There’s a lot of debate over whether bitcoin mining is bad for the environment. Many bureaucrats and mainstream media pundits claim that mining is wasteful and bitcoin’s energy consumption cannot be ignored. However, these claims have been refuted in the past and on June 6, Coinshares published a report that details mining is not environmentally imprudent but rather 74.1% of the Bitcoin mining industry is “heavily” driven by renewable energy sources.
There’s been clamoring over the years concerning bitcoin mining and how people believe the energy resources the industry consumes is reckless. For instance, there have been countless reports stemming from China that allege Chinese politicians are negative about the mining industry within the country. For years now the majority of bitcoin miners have been based in China and recently the country’s National Development and Reform Commission (NDRC) wrote on April 9 that the department believes bitcoin mining “wastes resources and pollutes the environment.” This week Coinshares, a crypto investment products and research company, published an in-depth report that states otherwise and highlights how renewable energy is dominant within the bitcoin mining industry.
Throughout the report, Coinshares explained how the firm researched the efficiency, electricity consumption, electricity sources, geographical distribution, and composition of the mining network on the BTC chain. At the moment the study explains that the market average since November for the cost of creation at $0.05 per KWh and “depreciation schedules has decreased from approximately $6,800 to approximately $5,600.” This means at current prices mining bitcoin is very profitable and the researchers note that even older mining rigs are competitive. The biggest takeaway from Coinshare’s report is that most mining facilities are located near renewable energy suppliers. Coinshare’s June 2019 study states:
China Still Dominates Manufacturing, Older Mining Rigs Become Cashflow Positive, and the Penetration of Next-Gen Miners
According to the report, BTC miners captured an estimated $5.5 billion in block rewards and roughly $300 million in transaction fees. 97% of the $5.5 billion consisted of newly minted coins stemming from the block reward. While observing the mining industry Coinshares spotted two macro trends which include a large number of liquidations and bankruptcies and the “first at-scale deployment of the latest generation mining gear.” Coinshares also discussed the ~40% drop in hashrate during Q4 2018 and two separate drivers sparking the recent spike in hashrate. “The re-starting of much of the previously shuttered mining gear as the Bitcoin price recovery has caused even previous-generation mining units to become cashflow positive at commonly attainable wet-season electricity prices,” Coinshare’s report notes. The report also highlights the penetration of next-generation machines and asserts that the “deployment of next-generation mining gear at appreciable scale, predominantly in Sichuan, in line with the advent of the wet-season” was also a contributing factor.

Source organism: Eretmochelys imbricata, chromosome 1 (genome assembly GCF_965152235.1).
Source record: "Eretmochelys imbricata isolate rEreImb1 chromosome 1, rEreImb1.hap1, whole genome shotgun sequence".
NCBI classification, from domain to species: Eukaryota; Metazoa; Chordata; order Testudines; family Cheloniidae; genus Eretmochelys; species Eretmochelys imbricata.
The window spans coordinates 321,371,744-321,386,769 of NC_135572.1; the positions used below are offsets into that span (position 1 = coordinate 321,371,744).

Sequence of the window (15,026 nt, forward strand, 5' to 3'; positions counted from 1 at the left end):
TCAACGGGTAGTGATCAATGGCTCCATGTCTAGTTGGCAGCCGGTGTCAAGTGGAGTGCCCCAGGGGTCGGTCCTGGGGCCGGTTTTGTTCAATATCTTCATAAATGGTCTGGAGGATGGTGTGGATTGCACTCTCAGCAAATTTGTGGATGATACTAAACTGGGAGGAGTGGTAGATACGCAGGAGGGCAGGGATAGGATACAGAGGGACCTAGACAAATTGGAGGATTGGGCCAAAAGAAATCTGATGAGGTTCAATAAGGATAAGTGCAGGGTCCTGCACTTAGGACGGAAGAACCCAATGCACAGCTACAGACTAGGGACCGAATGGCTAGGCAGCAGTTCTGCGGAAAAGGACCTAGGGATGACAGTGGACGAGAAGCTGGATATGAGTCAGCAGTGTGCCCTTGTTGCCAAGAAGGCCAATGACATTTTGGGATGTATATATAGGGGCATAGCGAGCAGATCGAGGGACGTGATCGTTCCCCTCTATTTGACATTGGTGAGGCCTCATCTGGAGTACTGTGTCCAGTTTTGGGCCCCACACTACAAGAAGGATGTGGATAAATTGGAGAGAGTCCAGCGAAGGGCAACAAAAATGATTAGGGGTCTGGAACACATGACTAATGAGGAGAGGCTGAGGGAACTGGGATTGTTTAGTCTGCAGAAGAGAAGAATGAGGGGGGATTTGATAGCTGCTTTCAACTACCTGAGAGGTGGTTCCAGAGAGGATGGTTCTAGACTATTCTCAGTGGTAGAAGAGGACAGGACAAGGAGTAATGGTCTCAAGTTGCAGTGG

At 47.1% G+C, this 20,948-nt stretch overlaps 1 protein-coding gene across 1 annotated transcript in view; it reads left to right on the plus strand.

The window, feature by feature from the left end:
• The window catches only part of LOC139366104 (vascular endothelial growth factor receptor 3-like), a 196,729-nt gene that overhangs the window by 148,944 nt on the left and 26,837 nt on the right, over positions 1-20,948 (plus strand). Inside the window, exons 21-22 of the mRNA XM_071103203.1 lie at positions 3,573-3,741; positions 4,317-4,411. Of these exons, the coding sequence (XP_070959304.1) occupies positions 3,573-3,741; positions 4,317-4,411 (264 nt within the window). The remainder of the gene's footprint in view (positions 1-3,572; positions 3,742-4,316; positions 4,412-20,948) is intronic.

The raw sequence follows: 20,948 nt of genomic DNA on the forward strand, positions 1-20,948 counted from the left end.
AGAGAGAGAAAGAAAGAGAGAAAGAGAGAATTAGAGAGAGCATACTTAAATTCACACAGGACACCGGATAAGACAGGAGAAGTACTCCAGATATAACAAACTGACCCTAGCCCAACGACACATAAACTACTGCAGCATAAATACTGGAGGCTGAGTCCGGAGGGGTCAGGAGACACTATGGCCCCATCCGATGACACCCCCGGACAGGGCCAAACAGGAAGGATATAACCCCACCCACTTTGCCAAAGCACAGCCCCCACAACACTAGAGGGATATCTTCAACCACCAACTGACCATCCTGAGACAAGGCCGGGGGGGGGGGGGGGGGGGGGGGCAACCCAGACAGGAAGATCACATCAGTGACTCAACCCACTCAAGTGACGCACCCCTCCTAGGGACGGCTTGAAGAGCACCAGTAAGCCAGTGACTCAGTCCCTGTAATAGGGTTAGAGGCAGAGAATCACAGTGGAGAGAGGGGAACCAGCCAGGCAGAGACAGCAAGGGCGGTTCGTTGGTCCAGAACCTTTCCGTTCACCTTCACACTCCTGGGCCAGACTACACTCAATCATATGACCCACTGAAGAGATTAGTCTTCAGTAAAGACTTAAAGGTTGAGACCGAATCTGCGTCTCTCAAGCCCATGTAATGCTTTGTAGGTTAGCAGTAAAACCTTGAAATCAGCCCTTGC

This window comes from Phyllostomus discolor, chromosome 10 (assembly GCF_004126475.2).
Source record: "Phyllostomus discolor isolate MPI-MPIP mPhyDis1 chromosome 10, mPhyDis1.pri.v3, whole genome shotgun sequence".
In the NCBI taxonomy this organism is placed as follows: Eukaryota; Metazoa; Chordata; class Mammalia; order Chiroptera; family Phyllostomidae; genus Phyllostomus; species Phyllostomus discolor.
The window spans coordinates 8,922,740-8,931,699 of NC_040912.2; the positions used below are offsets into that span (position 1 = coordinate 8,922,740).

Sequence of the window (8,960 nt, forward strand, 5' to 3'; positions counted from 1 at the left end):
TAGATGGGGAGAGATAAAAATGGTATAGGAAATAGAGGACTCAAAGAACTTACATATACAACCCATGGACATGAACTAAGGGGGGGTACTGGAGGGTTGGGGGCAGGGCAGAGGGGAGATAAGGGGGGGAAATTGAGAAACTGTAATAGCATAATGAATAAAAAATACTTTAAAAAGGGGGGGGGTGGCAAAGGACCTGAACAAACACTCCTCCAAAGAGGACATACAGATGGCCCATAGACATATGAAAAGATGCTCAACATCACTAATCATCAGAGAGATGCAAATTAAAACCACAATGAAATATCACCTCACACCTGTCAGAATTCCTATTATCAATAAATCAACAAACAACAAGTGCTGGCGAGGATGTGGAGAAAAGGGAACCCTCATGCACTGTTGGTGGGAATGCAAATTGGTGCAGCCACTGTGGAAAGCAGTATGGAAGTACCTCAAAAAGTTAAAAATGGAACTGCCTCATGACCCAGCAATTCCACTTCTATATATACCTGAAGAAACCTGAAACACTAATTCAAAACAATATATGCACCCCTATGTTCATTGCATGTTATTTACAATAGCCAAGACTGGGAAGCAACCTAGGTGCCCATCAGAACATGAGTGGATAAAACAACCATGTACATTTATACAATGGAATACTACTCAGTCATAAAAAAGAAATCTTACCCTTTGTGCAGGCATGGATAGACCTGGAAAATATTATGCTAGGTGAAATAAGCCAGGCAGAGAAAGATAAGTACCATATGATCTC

Coinshares says that it is true there is uncertainty when it comes to Chinese miners and the government’s policy toward them. However, unlike the mainstream media, Coinshare underlines the big difference between local municipalities and the national government’s treatment toward the mining industry. The report emphasizes that China still plays a leading role within the mining sector and claims:
The report also reveals an estimated electricity draw from the mining industry which assumes that currently the entire bitcoin mining industry is consuming roughly 4.7 GW worldwide. With the renewable power generation in the mining industry capturing more than four times the global average, the number has still has dropped a hair since last November. Last year’s November report detailed the amount of renewable energy-dependent miners was 77.8%, but Coinshares notes this is due to a recent upstart of smaller mining clusters using fossil fuels.
“Overall, our findings reaffirm our view that Bitcoin mining is acting as a global electricity buyer of last resort and therefore tends to cluster around comparatively under-utilised renewables infrastructure,” the research report concludes. “This could help turn loss-making renewables projects profitable and in time—as the industry matures and settles as permanent in the public eye — could act as a driver of new renewables developments in locations that were previously uneconomical.”